The fuzziness of retirement math
Aviva has a huge new project up online on what it calls Europe’s pension gap: the problem that the continent’s pension systems are inadequate to the needs of an ageing population. Between them, Europe’s pensions systems need extra funding to the tune of a whopping €1.9 trillion a year, it concludes — a sum which is impossible to raise, and which is only growing.
There’s definitely a problem here. But equally it’s a very hard problem to quantify, because the statistical data needed to do so simply doesn’t exist. The Aviva report is based on the assumption that “on average, people need 70% of their pre-retirement income to provide an adequate standard of living in retirement” — but if you try to work out where that number comes from, you rapidly run into a very fuzzy mess.
For one thing, the average seems to encompass a large variation across income groups, with low-income people assumed to need 90% of their pre-retirement income, dropping to just 55% for high-income people.
But more importantly, the number is entirely normative: it’s the amount that the OECD and Aviva reckon that people should target if they want an adequate standard of post-retirement living. It’s not empirical.
In order to come up with solid answers to important questions, we’d ideally need to be able to look at large populations around the world, and measure their pre-tax and post-tax income and consumption levels both before and after retirement. We’d look at what kind of drop-offs in such levels are normal, and what are excessive; we’d ask retired people whether their income is adequate to their needs; and we’d look at how all these things are changing over time.
But in reality, none of this is possible: the statistics simply don’t exist. In Europe, the national statistical offices and tax authorities do give some, conflicting, information on post-retirement income — but only in the UK and Ireland. There are also still pension schemes which are explicitly based on a percentage of final income; that percentage seemed to rise over the 1980s and stay steady over the 1990s before falling back a bit in the 2000s, but even those numbers are hard to pin down with any accuracy.
And then on top of all that are questions which by their nature are unknowable: what are future investment returns going to be? What are future annuity rates going to be? What kind of tax rates will retirees pay in future?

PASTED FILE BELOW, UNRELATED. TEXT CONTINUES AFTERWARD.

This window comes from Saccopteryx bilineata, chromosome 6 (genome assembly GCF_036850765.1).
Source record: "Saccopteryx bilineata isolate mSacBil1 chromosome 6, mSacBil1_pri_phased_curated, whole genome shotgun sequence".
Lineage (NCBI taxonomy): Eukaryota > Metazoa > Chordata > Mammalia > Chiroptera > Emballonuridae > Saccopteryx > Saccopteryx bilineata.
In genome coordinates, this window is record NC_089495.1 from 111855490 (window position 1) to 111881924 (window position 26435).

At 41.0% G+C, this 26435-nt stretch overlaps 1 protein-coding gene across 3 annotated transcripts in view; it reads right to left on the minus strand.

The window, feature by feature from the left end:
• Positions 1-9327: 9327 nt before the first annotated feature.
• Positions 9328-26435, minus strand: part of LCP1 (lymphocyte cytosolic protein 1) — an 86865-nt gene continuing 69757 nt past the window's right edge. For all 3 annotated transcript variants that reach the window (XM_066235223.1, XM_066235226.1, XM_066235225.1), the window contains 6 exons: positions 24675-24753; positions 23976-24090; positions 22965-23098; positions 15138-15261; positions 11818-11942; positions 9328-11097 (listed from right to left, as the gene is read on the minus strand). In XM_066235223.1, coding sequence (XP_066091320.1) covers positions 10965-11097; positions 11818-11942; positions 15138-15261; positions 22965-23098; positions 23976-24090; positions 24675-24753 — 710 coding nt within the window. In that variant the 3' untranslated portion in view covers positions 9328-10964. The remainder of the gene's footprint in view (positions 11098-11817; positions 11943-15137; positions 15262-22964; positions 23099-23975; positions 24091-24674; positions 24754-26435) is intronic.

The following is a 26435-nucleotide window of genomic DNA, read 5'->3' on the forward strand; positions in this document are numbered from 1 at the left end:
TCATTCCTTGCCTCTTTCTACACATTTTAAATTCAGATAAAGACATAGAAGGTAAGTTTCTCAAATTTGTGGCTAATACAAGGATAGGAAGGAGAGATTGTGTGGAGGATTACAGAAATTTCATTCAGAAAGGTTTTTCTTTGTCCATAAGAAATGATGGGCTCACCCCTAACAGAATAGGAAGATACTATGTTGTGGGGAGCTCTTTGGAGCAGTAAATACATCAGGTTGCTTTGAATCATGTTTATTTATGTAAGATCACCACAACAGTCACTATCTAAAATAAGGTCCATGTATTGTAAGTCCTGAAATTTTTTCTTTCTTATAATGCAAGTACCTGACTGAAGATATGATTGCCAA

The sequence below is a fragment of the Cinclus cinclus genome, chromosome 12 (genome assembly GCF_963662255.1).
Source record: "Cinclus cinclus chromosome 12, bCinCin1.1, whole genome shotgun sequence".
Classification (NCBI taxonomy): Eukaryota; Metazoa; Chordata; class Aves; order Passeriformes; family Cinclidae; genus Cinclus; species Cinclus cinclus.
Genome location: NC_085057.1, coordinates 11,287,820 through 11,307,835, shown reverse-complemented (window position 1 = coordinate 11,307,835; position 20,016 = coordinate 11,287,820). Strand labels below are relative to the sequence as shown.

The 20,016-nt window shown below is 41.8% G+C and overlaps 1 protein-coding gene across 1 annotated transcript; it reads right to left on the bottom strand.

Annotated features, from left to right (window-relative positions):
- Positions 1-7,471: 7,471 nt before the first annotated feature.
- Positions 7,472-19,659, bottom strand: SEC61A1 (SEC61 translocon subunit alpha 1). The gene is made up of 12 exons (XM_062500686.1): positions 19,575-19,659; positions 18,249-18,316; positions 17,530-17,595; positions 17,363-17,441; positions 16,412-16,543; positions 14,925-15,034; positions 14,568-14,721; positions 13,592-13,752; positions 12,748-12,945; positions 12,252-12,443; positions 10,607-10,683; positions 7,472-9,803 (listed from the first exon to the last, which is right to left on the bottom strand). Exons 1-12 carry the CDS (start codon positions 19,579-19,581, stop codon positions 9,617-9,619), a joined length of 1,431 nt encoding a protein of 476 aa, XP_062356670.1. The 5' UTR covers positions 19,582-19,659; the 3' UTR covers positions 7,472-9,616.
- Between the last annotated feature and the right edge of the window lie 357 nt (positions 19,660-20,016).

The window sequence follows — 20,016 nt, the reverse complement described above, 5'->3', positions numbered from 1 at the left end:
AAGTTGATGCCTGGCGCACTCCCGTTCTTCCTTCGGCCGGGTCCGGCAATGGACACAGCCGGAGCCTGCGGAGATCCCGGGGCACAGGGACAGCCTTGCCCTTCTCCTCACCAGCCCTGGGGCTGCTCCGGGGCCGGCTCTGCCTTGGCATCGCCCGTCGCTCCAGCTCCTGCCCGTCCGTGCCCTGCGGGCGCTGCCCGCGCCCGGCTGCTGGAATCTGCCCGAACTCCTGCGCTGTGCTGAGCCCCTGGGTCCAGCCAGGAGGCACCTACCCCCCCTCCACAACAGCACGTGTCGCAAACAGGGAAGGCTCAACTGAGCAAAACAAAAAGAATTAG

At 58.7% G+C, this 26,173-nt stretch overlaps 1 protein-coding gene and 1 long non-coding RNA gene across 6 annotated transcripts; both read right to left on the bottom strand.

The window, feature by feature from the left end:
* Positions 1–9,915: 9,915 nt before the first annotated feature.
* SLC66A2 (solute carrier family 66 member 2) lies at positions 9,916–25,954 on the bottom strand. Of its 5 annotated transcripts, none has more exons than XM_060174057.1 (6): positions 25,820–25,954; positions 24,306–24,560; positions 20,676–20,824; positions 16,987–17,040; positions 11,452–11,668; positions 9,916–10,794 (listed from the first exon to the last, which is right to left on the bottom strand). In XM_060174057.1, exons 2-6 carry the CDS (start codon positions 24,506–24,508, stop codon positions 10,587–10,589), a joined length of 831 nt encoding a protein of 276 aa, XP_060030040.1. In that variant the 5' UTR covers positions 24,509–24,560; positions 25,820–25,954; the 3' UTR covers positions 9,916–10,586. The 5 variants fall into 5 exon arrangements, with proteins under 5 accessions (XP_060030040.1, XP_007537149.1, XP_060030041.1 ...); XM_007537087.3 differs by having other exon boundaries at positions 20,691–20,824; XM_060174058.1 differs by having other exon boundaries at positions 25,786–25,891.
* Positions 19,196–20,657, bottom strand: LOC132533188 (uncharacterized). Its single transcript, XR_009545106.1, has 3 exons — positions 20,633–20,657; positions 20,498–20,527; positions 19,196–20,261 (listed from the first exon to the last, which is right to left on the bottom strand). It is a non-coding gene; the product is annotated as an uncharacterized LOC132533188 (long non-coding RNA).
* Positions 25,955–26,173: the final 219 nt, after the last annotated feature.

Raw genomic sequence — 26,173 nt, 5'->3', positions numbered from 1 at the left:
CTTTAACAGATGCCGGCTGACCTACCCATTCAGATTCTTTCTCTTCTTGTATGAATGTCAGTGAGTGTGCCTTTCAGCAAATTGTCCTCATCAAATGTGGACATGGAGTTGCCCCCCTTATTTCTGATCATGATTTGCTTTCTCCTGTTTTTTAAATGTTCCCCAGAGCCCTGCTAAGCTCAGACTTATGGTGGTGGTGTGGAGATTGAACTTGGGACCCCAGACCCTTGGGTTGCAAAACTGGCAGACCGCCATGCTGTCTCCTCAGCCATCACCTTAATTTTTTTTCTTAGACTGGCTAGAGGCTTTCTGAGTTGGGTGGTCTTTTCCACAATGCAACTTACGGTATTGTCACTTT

What’s more, by the time that people have a pretty good idea what their final salary is going to be, it’s far too late to set up a retirement plan which will generate x% of it post-retirement. For that, you need to start early — ideally in your 20s, but certainly in your 30s or early 40s — and when you’re at that stage in your career, you have no idea how much you’re going to ultimately end up earning, or how much consumption your future self will consider an adequate standard of living.
Big-picture trends, however, are not good. For one thing, there’s demographics: the population is ageing, which makes it harder for the working population to support the retired population. What’s more, the rate of unencumbered homeownership is falling: people are less likely to own their houses outright at retirement and more likely to still have a substantial mortgage. And on top of that, people are having children later, and child-related expenses can continue right up to, and even after, retirement.
Oh, and did I mention rising medical costs?
Some things don’t change. You’ll probably need a smaller home once you’re retired; you won’t have commuting costs; you certainly won’t need to continue to make pension-fund contributions. And there will be some kind of state pension, too, although its size is uncertain.
But the fact is that all of these factors are so unknown, or unknowable, that to a first-order approximation all we can reasonably do is save as much as possible, and hope for the best. Any retirement planner who tries to work backwards from a fixed sum needed at age 65 is making so many assumptions that the number is almost guaranteed to be meaningless. But that kind of silly exercise is how retirement planners make their money. So it’s not going to stop any time soon.